Indian Sages were really savvy marketeers!!

The first question that we encounter when we ask our children to do something new, is “WHY?”.  Our ability  or inability to address this question is a key factor in they doing it regularly.  It could be as simple as asking the son or daughter to adorn their forehead with kunkum or viboothi.

In fact, the most powerful radio station in the world is WIIFM (What’s In It For Me) and all businesses spend a fortune in identifying this WIIFM button amongst their target customers and ensuring that their communication addresses this key question.  That we still come across many promotions or ad campaigns which are silent on this question is a puzzle that needs to be unravelled.

Our Sages knew this basic human trait in-depth and realized that if they were to get human beings to do something (even if the sages did not get any material benefit themselves) they better offer them the carrot.  They did not stop just from a theoretical understanding of the situation but went further.

They devised “phalashruti“, a set of verses that explain the benefits (fruits – Phala) that would accrue to the person performing the ritual or reciting a mantra or a prayer. If you look at most prayers or hymns they would contain this “phalashruti” at the end.

( For such astute people, it is quite inconceivable that they kept it at the end rather than at the beginning of the verse)

In fact, in certain prayers, the “phalashruti” motivates the devotee to recite the slokas many times during a day.

For example, at the end of Lakshmi Astothram, the palashruti says

“Eka kale paden nithyam maha papa vinashanam,

dwi kale paden nithyam dhana dhanya  samanvitha

trikale paden nithya maha shatru vinaashanam” to mean

The person who recites this sloka

a) Once a day, will destroy his sins (or find his sins destroyed)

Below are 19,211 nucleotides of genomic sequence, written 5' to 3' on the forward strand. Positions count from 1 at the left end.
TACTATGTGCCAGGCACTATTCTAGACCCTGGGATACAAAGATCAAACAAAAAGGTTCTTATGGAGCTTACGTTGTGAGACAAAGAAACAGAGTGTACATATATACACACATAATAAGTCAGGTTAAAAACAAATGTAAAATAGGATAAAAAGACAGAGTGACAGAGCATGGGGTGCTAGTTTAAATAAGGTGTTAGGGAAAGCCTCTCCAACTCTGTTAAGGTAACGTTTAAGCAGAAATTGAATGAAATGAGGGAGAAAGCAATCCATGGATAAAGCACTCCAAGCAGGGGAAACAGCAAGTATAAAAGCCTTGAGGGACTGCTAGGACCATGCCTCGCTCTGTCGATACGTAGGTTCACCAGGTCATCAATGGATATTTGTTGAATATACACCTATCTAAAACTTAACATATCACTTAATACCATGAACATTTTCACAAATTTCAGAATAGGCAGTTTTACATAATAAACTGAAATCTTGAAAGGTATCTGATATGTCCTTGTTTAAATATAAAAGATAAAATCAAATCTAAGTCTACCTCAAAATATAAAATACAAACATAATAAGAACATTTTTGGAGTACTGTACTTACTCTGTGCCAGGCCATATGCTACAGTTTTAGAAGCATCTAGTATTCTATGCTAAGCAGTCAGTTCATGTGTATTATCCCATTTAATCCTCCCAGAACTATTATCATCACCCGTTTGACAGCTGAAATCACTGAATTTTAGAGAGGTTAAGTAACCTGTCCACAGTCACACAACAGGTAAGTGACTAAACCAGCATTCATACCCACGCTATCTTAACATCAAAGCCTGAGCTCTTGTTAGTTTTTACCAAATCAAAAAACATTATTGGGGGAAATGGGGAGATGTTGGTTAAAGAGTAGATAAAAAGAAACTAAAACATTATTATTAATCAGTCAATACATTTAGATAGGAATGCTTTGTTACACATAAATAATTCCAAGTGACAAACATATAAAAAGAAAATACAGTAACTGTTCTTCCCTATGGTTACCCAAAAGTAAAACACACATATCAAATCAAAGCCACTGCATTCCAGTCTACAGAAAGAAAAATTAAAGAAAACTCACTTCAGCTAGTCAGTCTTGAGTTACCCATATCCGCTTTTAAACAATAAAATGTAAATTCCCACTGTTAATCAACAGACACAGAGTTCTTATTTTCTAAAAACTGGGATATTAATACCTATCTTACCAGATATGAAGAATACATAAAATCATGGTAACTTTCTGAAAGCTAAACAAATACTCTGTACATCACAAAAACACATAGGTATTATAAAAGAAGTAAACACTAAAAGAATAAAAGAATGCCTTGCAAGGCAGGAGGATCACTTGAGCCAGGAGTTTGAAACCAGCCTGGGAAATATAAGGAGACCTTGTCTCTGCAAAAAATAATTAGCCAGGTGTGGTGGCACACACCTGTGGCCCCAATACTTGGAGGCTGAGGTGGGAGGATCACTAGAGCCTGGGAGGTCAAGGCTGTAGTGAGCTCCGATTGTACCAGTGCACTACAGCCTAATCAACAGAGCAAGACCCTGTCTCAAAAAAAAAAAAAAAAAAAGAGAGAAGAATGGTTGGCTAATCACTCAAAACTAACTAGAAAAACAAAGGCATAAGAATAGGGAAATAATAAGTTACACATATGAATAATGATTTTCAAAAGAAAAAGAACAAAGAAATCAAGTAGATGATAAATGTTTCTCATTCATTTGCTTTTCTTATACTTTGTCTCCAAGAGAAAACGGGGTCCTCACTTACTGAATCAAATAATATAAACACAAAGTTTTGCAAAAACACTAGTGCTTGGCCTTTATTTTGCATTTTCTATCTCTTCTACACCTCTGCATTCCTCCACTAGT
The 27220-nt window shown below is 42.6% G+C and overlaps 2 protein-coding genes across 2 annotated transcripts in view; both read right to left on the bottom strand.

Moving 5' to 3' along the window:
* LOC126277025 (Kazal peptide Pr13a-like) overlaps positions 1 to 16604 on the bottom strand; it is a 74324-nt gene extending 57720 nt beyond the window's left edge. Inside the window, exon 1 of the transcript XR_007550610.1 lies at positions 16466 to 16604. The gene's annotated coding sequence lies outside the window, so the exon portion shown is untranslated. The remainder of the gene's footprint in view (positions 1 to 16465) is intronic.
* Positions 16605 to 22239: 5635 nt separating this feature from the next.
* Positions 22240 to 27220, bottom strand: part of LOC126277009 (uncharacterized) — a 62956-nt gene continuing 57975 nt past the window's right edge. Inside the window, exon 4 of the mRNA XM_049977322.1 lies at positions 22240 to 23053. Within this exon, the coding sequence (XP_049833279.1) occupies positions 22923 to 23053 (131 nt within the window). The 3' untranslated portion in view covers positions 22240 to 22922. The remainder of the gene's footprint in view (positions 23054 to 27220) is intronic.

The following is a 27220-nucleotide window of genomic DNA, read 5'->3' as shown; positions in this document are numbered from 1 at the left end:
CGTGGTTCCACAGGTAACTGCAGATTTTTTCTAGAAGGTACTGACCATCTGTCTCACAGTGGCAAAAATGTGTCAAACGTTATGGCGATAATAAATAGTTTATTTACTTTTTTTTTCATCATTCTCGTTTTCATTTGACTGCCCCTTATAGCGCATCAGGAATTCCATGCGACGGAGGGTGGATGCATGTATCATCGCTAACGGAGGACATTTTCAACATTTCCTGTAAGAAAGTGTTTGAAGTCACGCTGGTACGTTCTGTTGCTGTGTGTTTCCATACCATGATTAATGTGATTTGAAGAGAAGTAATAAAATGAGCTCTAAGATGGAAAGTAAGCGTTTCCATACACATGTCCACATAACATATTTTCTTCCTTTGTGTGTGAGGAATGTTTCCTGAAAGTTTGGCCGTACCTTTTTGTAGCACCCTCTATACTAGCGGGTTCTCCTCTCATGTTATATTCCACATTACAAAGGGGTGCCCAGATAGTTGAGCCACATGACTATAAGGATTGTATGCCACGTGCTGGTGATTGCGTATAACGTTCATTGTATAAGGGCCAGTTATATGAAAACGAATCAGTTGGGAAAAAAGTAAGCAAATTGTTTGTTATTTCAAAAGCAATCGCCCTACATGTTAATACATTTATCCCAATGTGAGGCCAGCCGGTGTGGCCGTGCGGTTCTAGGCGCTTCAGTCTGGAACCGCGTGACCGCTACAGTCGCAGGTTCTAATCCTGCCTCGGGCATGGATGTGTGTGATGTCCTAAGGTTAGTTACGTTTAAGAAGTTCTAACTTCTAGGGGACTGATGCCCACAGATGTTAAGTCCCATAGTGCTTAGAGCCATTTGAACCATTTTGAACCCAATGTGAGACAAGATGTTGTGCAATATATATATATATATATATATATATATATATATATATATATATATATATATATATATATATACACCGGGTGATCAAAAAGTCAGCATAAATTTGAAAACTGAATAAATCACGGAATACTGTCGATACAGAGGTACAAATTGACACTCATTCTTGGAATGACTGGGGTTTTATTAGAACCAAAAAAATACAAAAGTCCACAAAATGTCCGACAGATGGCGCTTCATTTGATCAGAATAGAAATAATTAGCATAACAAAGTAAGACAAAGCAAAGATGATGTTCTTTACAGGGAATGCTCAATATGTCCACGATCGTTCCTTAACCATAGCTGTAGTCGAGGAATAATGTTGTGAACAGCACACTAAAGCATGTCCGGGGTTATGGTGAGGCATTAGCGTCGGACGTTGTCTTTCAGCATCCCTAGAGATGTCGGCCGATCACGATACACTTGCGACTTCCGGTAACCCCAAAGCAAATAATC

b) Twice a day, will attain abundance riches and prosperity &

c) Thrice a day, will destroy his big enemies

Disclaimer: I have a very basic understanding of  Sanskrit and hence please forgive any errors either in the script or in the meanings or both.

It is important for us to remember that the Sages and Rishis who composed this hymn, for example, were not expecting a royalty of say  a rupee every time someone recites the prayer and hence there is no self-interest in getting them to recite.

Unfortunately, over a period of time, “phalashruti” has become a part of the prayer for most of us, to recite and complete rather than realize the importance of reciting the main hymn.

Can we make a conscious effort from now on to understand the “phalashruti”, imbibe it and use it as a motivation to recite the prayers, slokas etc with intent?

 

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1 Comment

  1. N Ramesh said,

    October 17, 2012 at 9:30 am

    I am glad that a semblance of Wisdom has finally dawned on you or atleast started appearing at 48 !

    Keep it up and keep reciting all other hymns and shlokas of all sorts that you can lay your hands on !

    Thus Spake the New Age Sage !


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